If you have a knack with words, whether via public speaking or in writing, and seem to effortlessly be able to explain things to your friends and family (or, at least, you enjoy trying!), a communications major may be right up your alley. Students in this field learn how to most effectively craft and disseminate messages to particular audiences, or to the public at large. And with today’s increasingly digital world, there are even more exciting, creative ways to do so than ever before.
What do communications majors study?
The general-education courses you’ll be required to take at most colleges will help round out your knowledge of different facets of the world at large, which can only enhance whatever field you choose to enter with your comm degree. But in terms of specific communications-themed courses, expect to cover the gamut: Your workload will include everything from communication theory and mass communications to specific niches such as interpersonal communications, corporate communications, public relations, newswriting, and digital media, which is increasingly dominating today’s media landscape.
So where can you expect a communications major to lead you?
Grad school offers customized development.
Going for a master’s or doctoral in communications (or in specialized sub-genres such as public relations or journalism, for example) can offer students a competitive edge on the hiring field when they receive their final diploma. Further coursework will also immerse you even more into research, presentations, and learning to write for a range of different audiences—all critical for successful communications careers.
There are jobs available in a variety of stimulating fields.
It’s true that many people think of careers in the media when they think of where they can apply their communications major. Editors, writers, and reporters (print, online, or broadcast), radio and TV announcers, and producers are all media-linked jobs that can be facilitated once you’ve got that communications degree in hand.
But there are other areas you can also get into with a comm degree, including:
- Marketing/advertising/PR: Similar to journalism and media opportunities, these types of jobs tend to offer jobs heavy on writing and oral skills—think PR specialist or market research analyst—but this time for companies or organizations looking to bring awareness to and publicize their brands, products, and services. Sales and interpersonal skills can also come into play for such roles as account executive, media buyer, and ad sales representatives.
- Business: If you think you’d excel in a corporate environment, companies are always looking for consultants, communications managers, B2B sales staff, HR managers, and event planners to help them boost their bottom line. Spend most of your time online? Social media has become an integral part of many companies’ overall strategy, meaning you’d be able to put your communications skills to work while also wielding your Instagram, Twitter, and Snapchat skills.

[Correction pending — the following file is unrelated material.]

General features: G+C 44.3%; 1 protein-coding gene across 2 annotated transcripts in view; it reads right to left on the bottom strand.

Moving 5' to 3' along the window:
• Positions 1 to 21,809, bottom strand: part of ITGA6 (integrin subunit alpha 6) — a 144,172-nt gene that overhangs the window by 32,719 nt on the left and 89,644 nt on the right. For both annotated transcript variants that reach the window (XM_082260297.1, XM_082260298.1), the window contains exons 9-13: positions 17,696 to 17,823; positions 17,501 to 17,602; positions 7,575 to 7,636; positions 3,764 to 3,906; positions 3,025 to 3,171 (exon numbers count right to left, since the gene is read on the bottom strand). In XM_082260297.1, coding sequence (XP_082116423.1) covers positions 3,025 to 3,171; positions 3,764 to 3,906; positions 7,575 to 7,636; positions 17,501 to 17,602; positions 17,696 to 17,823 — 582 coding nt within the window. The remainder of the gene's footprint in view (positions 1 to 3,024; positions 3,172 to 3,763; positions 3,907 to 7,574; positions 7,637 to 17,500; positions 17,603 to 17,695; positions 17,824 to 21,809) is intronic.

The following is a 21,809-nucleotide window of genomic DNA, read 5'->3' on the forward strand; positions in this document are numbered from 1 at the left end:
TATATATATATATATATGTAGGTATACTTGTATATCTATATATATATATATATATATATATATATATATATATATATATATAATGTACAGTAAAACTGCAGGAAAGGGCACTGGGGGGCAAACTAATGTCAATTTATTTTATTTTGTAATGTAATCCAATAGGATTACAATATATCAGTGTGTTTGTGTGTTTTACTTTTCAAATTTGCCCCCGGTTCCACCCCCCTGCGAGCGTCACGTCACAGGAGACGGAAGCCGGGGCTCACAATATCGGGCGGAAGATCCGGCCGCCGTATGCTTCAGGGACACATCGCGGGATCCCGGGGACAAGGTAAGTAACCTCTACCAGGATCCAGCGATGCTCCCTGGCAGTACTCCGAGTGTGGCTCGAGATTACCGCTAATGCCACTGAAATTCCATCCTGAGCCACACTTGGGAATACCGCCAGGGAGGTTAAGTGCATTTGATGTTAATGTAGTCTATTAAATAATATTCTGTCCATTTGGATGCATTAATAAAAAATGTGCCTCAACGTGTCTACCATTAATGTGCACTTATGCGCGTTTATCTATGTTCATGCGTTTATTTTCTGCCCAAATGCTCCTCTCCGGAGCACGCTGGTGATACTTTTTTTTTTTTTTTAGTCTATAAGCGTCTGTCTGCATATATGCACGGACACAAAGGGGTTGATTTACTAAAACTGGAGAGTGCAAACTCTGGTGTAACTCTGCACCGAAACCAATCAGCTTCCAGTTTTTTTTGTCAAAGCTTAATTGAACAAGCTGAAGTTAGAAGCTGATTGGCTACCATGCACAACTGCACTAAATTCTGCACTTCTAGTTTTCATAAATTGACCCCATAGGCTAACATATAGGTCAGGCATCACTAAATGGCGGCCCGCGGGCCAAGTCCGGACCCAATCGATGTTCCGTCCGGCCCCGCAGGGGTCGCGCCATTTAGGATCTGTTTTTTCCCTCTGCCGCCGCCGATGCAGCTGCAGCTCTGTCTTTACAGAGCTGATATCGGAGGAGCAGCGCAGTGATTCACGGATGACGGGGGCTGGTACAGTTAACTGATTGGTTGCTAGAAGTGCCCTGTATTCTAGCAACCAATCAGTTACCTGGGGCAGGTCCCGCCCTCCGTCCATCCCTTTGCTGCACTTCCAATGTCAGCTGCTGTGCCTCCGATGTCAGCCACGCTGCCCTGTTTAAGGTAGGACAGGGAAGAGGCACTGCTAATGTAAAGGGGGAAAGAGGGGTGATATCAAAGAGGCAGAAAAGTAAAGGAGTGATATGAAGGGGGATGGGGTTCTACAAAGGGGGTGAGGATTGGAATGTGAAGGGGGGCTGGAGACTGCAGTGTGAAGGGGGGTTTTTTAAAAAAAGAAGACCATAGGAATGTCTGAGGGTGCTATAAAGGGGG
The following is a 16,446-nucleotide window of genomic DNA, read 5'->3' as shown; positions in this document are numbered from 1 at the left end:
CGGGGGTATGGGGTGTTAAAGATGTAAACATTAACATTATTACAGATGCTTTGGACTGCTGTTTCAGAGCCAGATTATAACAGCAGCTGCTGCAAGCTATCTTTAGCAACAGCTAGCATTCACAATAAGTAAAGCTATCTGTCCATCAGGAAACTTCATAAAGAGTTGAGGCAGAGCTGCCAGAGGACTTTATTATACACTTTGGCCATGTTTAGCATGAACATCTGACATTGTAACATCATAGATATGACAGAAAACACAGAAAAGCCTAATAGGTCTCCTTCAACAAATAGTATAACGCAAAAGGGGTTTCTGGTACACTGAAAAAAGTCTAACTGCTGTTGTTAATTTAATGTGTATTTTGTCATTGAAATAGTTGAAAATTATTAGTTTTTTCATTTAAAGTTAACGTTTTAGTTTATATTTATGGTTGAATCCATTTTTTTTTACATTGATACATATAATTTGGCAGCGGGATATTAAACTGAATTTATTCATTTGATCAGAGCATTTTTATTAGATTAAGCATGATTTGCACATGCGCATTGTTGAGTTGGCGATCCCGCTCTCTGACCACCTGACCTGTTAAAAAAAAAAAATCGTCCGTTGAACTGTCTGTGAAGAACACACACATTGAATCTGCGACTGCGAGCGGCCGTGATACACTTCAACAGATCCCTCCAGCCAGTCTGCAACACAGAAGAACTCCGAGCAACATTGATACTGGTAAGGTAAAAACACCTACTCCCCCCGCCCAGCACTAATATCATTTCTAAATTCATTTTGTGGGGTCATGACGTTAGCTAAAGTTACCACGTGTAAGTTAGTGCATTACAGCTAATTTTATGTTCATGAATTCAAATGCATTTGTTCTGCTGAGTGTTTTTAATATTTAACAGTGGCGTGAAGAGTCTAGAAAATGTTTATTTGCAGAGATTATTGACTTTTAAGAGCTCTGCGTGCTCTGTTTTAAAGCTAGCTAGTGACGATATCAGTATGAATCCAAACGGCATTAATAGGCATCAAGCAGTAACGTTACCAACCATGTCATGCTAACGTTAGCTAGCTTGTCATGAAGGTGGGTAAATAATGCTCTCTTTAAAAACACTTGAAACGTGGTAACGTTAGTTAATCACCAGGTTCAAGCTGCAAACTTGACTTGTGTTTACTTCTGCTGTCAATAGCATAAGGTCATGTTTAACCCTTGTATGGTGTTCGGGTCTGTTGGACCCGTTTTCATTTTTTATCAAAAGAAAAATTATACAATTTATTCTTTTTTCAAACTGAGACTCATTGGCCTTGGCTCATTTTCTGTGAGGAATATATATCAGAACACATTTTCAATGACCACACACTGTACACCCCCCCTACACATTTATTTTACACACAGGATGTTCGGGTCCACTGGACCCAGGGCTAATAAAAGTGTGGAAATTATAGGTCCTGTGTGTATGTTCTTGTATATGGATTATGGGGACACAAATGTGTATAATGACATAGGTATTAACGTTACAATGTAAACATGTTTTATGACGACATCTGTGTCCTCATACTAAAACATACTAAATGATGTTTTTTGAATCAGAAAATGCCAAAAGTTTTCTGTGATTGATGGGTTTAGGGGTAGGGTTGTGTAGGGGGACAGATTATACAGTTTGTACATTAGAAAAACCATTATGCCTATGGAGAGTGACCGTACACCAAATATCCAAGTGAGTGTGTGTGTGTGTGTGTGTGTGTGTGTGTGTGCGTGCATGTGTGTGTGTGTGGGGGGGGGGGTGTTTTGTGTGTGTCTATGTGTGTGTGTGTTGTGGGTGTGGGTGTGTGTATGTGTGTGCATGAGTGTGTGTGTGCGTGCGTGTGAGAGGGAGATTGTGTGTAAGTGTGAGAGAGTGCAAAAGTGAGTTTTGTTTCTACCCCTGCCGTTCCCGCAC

- Politics and government: Think you’ve got the mettle to handle the media as a government official’s press secretary? Or to work behind the scenes as a lobbyist, speechwriter, or campaign director? Merging your communications skills with a keen understanding of messaging and informing the public can offer a rewarding career in this niche.
- Foreign relations: If international affairs intrigues you, you may be able to parlay your communications degree into a satisfying stint as a translator, interpreter, or executive assistant to an envoy. You’ll likely need to be fluent in at least one other language other than English for these type of jobs, so make sure you’ve got a foreign language on your resume as well.
This degree can help you excel in jobs that may not be considered traditional paths for comm majors.
Thinking of heading onto law school after your undergrad degree? Or perhaps getting up in front of a classroom every day as a teacher or college professor? These types of jobs may not instantly come to mind when you think “communications,” but they require organizational skills and an ability to communicate to convey important information to an audience—all of which you’ll hone in your undergrad coursework as a communications major.
Pay and job prospects are respectable.
The median annual wage for media and communications jobs in 2016 was almost $55,000, which is more than the $37,000 median across all occupations. And some specialized jobs exceed that middle ground: Technical writers, for example, can make a median salary of close to $70,000, while PR and promotions managers can exceed a six-figure salary, with a job growth rate as fast as, or faster than, the average expected through 2026.